What, you have not had the leadership conversation with the leaders in your organization? Oh boy, you might want to sit down for this. The good news is you are not alone. Most organizational leaders do not have the conversation with their leadership. Why should they, everyone knows what it means to be a leader, right?

In my presentation, A Deep Dive into Leadership, I ask the participants to define what a leader is. Do you know, I have rarely gotten the same answer twice? In fact, I usually have to cut the conversation short because we cannot agree on what a leader is. If you check out the latest books, blog posts, podcasts, or websites, you will note that every one of them defines a leader a little bit different based on their perspective.

For organizations, leadership defines much in the way they operate; what values are important to the organization; how leaders treat people within the organization; what results leaders are expected to achieve; how the day to day works.

How we define leadership shapes the way we see our place in the world. If we see a leader as someone who influences other people, we tend to believe leaders will build relationships. If we see a leader as someone who directs other people, we tend to believe that leaders will give us the information we need to be successful. Neither approach is wrong, just different; but each perspective influences how we operate in our organization.

Making the necessary effort to discuss what a leader is in our organization, allows us to create a common understanding of leadership. This conversation does not have to be difficult and can simply be an exercise in one of your staff meetings or can be a facilitated conversation during an offsite.

The goal here is not to get a single answer of what a leader is in your organization, it is to create an understanding of how leaders will act in your organization. The best way to do this is through asking curious questions to your team and listening to their answers.

For Example:

  • What are our organizational values?
  • What leadership behaviors would you attribute to these values?
  • What role does leadership play in your organization?
  • How do you classify a leader in your organization?
  • What is the definition of a leader do we all agree upon?
  • How will leaders in our organization achieve the best results?

Working with organizations, I hear the phrases, “getting back to the basics,” and “getting on the same page,” expressed a lot. Why not start with defining what leadership means to your organization.

 

John Thalheimer is The Leadership Guide. He believes that every employee and every organization deserves a great leader. He works with leaders to help them achieve better business results through coaching. He is dual certified in coaching from the Marshal Goldsmith’s Stakeholder Centered Coaching Program and The Institue of Social & Emotional Intelligence. He has a master’s of Organizational Leadership and is working on his upcoming, The Manager’s Field Guide to Coaching: How to Improve Performance at Work.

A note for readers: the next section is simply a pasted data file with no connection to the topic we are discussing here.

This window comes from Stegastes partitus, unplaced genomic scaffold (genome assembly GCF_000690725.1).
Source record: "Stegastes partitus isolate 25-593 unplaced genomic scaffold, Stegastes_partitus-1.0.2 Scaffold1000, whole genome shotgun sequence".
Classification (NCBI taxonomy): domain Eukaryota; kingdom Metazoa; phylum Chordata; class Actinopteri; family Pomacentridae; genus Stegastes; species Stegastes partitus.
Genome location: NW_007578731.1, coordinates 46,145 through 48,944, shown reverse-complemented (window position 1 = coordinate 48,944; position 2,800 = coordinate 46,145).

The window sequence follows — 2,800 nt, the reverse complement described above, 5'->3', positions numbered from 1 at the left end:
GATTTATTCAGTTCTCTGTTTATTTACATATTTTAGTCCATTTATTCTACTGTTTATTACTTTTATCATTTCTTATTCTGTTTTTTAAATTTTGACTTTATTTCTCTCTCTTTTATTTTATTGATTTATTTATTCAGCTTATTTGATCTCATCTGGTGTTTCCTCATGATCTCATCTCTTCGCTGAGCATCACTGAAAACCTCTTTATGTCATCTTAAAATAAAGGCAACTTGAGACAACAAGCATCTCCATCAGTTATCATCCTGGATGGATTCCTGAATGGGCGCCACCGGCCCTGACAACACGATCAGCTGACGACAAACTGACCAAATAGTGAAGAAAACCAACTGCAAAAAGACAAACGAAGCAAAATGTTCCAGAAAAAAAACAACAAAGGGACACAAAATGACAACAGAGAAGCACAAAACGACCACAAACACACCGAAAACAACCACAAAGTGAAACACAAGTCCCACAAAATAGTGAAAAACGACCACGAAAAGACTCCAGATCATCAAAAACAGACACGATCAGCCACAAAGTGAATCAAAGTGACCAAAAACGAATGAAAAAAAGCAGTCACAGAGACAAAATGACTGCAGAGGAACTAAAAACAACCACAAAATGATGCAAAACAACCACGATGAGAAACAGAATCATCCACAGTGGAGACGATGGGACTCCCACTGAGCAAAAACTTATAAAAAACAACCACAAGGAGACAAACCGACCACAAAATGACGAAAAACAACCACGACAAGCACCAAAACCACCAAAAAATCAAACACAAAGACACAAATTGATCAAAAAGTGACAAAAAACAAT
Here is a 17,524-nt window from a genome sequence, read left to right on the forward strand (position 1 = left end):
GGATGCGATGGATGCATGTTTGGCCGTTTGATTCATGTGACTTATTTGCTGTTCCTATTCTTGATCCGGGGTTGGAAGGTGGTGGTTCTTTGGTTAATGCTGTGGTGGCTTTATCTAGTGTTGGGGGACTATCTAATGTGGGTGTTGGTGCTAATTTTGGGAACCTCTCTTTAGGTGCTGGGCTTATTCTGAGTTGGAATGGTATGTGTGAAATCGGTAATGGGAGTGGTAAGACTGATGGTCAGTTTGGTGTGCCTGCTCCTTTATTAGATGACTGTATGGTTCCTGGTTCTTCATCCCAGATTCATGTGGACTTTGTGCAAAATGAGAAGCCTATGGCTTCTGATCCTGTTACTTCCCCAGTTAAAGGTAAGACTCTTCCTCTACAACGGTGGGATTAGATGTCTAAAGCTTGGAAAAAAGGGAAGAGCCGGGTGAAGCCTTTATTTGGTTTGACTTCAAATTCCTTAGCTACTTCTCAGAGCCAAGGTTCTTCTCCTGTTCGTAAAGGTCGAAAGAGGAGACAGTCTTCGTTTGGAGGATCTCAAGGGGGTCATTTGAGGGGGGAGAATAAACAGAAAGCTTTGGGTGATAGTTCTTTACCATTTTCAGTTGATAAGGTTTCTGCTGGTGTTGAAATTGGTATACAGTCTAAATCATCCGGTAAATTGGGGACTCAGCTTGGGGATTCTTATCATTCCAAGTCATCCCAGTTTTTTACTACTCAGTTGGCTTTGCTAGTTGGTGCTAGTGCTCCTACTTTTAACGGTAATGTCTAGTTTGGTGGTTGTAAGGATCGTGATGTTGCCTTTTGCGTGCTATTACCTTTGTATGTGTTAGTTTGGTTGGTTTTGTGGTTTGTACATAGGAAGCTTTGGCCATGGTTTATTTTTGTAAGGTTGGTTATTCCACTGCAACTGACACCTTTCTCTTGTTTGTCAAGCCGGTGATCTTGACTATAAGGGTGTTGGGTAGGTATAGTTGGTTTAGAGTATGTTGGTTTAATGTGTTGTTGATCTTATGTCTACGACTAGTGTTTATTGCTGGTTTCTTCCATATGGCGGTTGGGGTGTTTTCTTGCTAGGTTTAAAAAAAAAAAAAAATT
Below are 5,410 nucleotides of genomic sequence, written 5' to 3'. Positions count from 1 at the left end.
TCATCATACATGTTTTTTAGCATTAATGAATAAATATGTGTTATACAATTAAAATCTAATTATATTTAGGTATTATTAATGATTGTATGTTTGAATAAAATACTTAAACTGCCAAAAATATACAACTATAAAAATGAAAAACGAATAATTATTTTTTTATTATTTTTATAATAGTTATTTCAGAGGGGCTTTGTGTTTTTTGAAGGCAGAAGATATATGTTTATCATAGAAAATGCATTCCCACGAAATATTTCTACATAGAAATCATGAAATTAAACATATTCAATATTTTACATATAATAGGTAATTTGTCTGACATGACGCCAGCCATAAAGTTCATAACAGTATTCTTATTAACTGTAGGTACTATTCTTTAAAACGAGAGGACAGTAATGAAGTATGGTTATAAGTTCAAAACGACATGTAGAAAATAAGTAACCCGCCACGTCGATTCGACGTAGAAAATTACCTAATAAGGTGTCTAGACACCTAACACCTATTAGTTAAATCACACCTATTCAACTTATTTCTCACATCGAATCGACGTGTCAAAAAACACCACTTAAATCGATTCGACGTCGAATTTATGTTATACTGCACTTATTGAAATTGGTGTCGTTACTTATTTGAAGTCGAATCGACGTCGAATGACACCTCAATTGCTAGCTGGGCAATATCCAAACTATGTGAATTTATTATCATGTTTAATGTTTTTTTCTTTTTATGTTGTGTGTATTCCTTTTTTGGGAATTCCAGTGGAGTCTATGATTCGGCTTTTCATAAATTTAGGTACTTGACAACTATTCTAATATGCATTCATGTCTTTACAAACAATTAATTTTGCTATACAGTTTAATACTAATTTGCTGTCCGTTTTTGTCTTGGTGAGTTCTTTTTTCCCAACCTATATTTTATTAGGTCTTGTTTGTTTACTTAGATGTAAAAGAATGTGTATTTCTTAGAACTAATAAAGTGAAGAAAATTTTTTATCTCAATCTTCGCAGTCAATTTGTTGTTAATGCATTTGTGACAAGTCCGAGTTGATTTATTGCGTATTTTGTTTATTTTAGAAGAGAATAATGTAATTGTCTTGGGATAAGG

Five Steps to Take After Vacation

Five Steps to Take After Vacation

It is Tuesday after Labor Day, and millions of workers are returning to work. Emails have piled up. Meetings have been scheduled. Reports need to be finished. 2017 Budgets have to be reviewed and approved.

It is less than thirty days to the fourth quarter and the year’s end.

Stress starts the minute you arrive at work. The vacation glow is gone.

However here are five things you can do to be more productive after a vacation.

  1. Print out and display one or two photographs of you and your loved ones on vacation. The photograph will remind you of what is important in life.
  2. Share your best vacation memory with coworkers. No one wants to view all your vacation photos but sharing a story helps build rapport with the team, especially if it was a positive or funny experience.
  3. Start a new habit. Because you have gotten out of the work routine for a few days, it is a good time to start a new habit. Maybe it is taking a walk on break, or eating lunch with a different coworker every day, or reading leadership articles on a daily basis.
  4. Ask for and listen to the challenges and victories that arose while you were gone. Did one of your direct reports handle a project while you were gone? Did one of your coworkers get budget approval for hiring a new employee? It is a great time to express gratitude to your team.
  5. Focus on your long-term goals. When you return to work after vacation, it is easy to focus on “getting things done,” like deleting emails. It gives you a temporary sense of progress but won’t move you closer to your long-term goals. Take a half hour and review your long terms goals for 2016 and 2017 and make a list of ten accomplishes you will have by the end of the week and then focus on them.
  6. Bonus: Check in with your boss. I am surprised how many people return to their workplace and don’t check in with their manager right away. They can give you an idea what the hot issues are and what to focus your time on.

Take a deep breath – you have this.

Be Productive – Go On Vacation

Be Productive – Go On Vacation